If you haven’t seen them, I highly recommend you set aside a week and watch Red Letter Media’s brutal dissection of the Star Wars prequels (I say a week because there are a lot of videos and they’re pretty long). One of the things they discuss is the difference in characterization between the original trilogy and the prequels. They posed this challenge to avid Star Wars fans:
Simple enough, yes? While the people they interviewed had no problem rattling off descriptions of characters in the original movies, they were stumped when it came to the prequels–resorting to job, physical description, or sometimes not remembering the character at all. You can watch the clip below.
If you’re a writer, I challenge you to do the same for your characters. Don’t rely on your own descriptions of them. Ask readers! I read for someone recently who inserted her character’s IQ in the text and when I said I found that dubious she felt insulted (the character was kind of a numbskull, average intellect at best). Telling me a character is smart doesn’t matter. Show them being smart.
One of the issues I’ve seen with a couple of people I read for is that their stories lack life. Grammatically speaking, they were an easy read, but they’re not engaging, to the point where I find myself skimming or zoning out. A friend of mine described them as “anemic.”
Well in one case, the book lacks tension (there’s a lot happening, but it’s just a guy doing stuff and everything goes as planned). But in both cases, the main character is flat. This is especially evident in the story that has tension. The writer is hitting all the right marks–adding hooks at the end of chapters–but none of it matters.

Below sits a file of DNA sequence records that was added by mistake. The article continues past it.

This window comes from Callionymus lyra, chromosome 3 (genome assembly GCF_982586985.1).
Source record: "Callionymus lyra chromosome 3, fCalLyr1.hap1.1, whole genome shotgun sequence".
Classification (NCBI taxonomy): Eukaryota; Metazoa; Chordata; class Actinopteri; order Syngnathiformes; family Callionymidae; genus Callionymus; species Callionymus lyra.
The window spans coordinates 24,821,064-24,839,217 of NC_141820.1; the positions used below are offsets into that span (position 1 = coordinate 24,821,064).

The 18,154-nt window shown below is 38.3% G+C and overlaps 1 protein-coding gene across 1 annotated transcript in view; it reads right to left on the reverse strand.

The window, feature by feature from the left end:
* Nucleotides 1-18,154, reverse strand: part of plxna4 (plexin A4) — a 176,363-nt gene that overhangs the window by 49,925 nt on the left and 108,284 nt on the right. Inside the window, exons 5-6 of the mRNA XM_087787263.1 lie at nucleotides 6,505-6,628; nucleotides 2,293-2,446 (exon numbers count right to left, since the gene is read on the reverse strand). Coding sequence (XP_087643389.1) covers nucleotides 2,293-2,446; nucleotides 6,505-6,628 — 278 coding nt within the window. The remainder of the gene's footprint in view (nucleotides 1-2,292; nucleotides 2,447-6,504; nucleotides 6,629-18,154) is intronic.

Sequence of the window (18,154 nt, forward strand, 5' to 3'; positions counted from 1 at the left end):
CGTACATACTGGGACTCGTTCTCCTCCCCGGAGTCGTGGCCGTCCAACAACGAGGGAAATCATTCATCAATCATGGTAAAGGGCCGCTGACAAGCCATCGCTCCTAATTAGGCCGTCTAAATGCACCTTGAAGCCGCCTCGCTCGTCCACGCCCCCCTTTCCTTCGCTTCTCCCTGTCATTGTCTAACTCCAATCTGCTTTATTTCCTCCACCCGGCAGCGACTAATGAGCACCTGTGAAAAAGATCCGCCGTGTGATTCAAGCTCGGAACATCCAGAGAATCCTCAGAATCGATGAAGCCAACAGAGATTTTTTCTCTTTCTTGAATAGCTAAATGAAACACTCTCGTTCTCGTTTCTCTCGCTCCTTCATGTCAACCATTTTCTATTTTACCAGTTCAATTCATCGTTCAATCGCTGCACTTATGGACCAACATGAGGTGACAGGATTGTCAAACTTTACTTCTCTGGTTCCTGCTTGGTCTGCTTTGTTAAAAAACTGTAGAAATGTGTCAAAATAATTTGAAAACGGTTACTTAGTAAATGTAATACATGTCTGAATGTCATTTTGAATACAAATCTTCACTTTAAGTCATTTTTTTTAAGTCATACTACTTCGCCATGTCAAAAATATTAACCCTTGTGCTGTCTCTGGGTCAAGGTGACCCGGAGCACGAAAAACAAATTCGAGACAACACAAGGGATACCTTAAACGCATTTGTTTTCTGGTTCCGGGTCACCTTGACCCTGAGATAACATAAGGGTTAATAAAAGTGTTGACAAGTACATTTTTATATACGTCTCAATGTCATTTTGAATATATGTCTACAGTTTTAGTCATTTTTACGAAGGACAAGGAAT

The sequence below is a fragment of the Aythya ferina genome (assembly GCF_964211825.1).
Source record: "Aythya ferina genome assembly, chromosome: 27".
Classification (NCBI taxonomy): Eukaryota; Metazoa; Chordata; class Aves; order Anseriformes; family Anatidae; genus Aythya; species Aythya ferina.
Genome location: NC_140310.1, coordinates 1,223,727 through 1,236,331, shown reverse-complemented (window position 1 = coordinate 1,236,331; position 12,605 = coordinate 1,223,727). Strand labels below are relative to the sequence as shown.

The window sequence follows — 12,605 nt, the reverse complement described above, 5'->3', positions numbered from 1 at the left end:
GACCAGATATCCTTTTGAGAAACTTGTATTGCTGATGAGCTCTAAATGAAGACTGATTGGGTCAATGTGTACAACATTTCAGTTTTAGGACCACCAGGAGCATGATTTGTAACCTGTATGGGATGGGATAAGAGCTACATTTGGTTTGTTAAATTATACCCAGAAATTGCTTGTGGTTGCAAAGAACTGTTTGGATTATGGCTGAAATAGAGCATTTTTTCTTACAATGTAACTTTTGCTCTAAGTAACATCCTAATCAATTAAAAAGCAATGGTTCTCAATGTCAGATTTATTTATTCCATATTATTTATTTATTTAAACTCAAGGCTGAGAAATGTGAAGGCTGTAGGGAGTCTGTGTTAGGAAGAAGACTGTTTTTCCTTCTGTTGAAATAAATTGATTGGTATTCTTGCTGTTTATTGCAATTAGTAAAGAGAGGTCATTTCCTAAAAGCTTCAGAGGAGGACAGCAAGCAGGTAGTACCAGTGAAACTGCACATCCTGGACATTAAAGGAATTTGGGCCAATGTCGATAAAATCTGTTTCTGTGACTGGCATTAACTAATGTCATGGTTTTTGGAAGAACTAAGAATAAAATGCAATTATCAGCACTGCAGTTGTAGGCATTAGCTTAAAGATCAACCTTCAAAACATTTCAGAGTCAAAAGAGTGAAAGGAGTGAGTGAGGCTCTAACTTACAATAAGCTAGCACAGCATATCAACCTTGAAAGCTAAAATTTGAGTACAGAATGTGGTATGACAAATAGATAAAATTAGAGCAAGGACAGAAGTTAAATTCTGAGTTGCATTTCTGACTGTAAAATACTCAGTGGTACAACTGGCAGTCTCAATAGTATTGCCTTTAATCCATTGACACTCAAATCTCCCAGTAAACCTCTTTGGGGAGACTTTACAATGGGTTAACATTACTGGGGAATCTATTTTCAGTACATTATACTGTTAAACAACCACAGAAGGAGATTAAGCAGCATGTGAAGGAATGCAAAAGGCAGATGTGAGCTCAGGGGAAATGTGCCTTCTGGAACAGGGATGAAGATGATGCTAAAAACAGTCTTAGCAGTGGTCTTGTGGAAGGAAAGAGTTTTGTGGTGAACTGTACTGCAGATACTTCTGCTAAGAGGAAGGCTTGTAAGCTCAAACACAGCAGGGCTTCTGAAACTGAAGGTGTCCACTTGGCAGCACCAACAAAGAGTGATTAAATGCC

Because the main character is flat and lifeless. She’s not interesting. The side characters aren’t really interesting. The only descriptor I can come up with for her is “ditzy,” and that’s probably not something you want your main character to be.
Here’s another test for you:
Yank your main characters out of your story, put them into a completely different story, and ask your readers how they’d behave.
There’s been a lot of criticisms over JK Rowling lately, but if there’s one thing the woman knows how to do, it’s craft compelling characters. You take Harry, Ron, Hermione and throw them into Jurassic Park and people are going to know how the characters will behave. You can do this with all of her numerous recurring characters, from Luna Lovegood, Molly Weasley, to Bellatrix Lestrange.
It works because we know them. We care about them. And that means we’re curious to see what happens in their story.
No compelling characters, no engagement.
Copyright © 2019 Val Neil. All rights reserved.